5. A good backup mechanism to recover data if the server crash unexpectedly.
Large web sites which have several thousand hits every hour must be supported with multiple processors, lot of memory and disk space to ensure high availability of the web sites all the time. Also, consider web farming with multiple web servers so that if one server is down for sometime, the other server can handle the requests.

Even though it is a good idea to have your own web server to host your web sites, it involves lot of efforts to manage the server and ensure it is accessible to the outside world all the time. Also, it is expensive to buy a high configuration server computer with backup mechanisms, UPS and a high speed internet connectivity. You must be watching your server frequently to ensure it is working fine all the time. 

ASP.NET - Installing and configuring IIS

This article guides you on installing and configuring IIS on your machine. IIS is a required a tool to develop and ASP.NET applications in your machine. 

Internet Information Services (IIS)If you have Windows 2000 or Windows XP Professional, you may have IIS already installed in your computer. IIS is part of the Windows operating system, but it is not selected by default. So, if you choose default options when you installed the operating system, you may not have the IIS installed.

To find if you already have IIS installed, go to the "Control Panel" and select "Administrative Tools". Check if there is a shortcut for "Internet Information Services" exists as part of the "Administrative Tools". If it does not exist, you will need to install IIS.

To install IIS, go to the "Control Panel" and select "Add Remove Programs". Select the option "Add/Remove Windows Components". Make sure the option "Internet Information Services (IIS)" is selected. If it is already selected, that means you already have IIS ! If the checkbox for IIS is not checked, select it and press the "Next" button to proceed to install.



The Windows Components Installation Wizard may prompt you to insert the CD for WIndows. So, keep the Windows CD handy. Or, if you have the I386 folder copied in your hard drive, you can use that when you are prompted to insert the CD.

Thursday, 22 May 2014

JDK 7 and NetBeans IDE 8.0 Installer FREE Download



NetBeans IDE 8.0 provides out-of-the-box code analyzers and editors for working with the latest Java 8 technologies--Java SE 8, Java SE Embedded 8, and Java ME Embedded 8. The IDE also has a range of new enhancements that further improve its support for Maven and Java EE with PrimeFaces; new tools for HTML5, in particular for AngularJS; and improvements to PHP and C/C++ support.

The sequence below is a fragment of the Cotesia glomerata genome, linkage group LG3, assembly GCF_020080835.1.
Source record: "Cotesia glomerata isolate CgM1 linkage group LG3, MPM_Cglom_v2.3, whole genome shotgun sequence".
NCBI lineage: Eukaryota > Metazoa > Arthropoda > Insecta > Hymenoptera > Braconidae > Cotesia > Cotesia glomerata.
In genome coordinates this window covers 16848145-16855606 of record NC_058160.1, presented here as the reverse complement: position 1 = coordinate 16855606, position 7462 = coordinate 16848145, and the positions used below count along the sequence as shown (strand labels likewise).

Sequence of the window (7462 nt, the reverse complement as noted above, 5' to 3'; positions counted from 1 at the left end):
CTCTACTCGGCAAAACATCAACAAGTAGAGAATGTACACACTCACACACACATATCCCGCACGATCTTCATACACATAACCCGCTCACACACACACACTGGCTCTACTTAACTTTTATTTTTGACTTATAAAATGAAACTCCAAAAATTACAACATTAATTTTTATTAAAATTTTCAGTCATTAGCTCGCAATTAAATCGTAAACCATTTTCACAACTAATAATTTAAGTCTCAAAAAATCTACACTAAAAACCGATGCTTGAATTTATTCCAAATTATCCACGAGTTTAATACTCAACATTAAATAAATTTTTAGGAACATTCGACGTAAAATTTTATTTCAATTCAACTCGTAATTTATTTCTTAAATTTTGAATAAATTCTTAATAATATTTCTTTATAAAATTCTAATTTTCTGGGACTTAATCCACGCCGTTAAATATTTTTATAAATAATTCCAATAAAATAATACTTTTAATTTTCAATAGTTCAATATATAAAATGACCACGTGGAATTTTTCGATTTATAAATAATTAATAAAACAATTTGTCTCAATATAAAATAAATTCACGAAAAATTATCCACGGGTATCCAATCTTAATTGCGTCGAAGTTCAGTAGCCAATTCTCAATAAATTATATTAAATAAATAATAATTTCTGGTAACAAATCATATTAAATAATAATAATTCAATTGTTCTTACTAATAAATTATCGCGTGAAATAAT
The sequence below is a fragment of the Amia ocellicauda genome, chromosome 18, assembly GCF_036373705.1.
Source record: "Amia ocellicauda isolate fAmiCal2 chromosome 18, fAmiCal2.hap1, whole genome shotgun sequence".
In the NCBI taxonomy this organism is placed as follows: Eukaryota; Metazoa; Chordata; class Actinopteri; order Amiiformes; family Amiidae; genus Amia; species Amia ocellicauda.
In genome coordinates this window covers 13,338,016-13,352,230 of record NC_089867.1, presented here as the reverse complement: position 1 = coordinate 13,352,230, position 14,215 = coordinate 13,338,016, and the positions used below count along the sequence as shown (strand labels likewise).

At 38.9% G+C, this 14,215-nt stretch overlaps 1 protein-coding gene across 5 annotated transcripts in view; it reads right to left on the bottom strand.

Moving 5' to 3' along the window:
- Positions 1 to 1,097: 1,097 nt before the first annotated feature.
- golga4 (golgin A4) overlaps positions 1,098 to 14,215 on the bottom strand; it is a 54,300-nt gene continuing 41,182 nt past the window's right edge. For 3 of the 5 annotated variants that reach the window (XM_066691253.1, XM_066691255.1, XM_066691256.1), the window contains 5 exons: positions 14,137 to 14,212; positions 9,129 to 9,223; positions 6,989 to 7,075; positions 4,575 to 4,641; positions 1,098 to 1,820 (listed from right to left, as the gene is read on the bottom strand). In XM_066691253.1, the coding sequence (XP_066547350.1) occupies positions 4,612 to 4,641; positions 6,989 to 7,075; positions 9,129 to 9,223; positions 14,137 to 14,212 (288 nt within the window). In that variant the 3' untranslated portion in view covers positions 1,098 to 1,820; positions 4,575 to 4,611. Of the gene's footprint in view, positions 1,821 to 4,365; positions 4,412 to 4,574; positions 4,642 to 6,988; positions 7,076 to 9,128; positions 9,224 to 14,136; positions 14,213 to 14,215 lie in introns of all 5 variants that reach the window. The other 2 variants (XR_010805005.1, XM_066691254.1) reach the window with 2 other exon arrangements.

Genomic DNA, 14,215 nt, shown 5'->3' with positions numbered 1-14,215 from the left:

NetBeans IDE 8.0 is available in English, Brazilian Portuguese, Japanese, Russian, and Simplified Chinese.
 
 




























Wednesday, 21 May 2014

ASP.NET - Infrastructure to develop a web application


This chapter explains what are the infrastructure you need to develop a web application.

So, ready to develop a web site?

Any one who want to develop a web application must have the following systems:

1. A web server.
2. An editor to develop the web pages.
3. A browser to view the web page you develop.
4. A database program like MS Access, SQL Server etc, if your web site need to save data into a database.

In the real world situation, a web server will be hosted on a secure server, located in a safe place and will be always connected to high speed internet. However, to develop a web application, you don't need to worry about security and internet connectivity. You can use your own development computer as the 'Web Server'.

So, your development computer must have all the 4 systems mentioned above.

Since this tutorial is guiding you to develop web sites using ASP.NET, all the tools we are going to talk here will be the ASP.NET specific tools.

Web Server

There are several types of web servers. But if you like to develop ASP.NET web applications, you need a specific web server called 'Internet Information Server' (IIS).

IIS comes as part of Windows. But it is not installed by default, when you install Windows. Please see the chapter 'Installing IIS' to find more about installing IIS.

Editor to develop web pages

Ideally, you do not need any special editor to develop a web application. If you are an expert, you can simply use ntoepad to type HTML and the code for the web pages. However, who want to hand-wash the vessels when there is a dish washer ?!

You don't need to make your hands dirty! Microsoft gives a tool called 'Visual Studio .NET' to edit web pages and write code for ASP.NET.

Visual Studio .NET (VS.NET)

Visual Studio .NET allows to easily create web pages. Some of the benefits in using Visual Studio .NEt are:
  • You can simply drag and drop html controls to the web page and VS.NET will automatically write the HTML tags for you.
  • Start typing an HTML tag and VS.NET will complete it! When you start typing a tag, VS.NET will show you the HTML tags starting with the characters you typed. So, you don't need to even remember all the tags.
  • If you type any HTML tags wrong, VS.NET will highlight the errors and tell you how to correct it.
So, even if you are not an expert, VS.NET can help you develop great web pages.

Browser

You need a browser to view the web pages you create. If you have any windows operating system in your computer, you will already have a free browser (called 'Internet Explorer')

Database program

A database program like MS Access or SQL Server is required only if you need to save data into database. It is not mandatory that all web sites need a database program.

Software

Course Books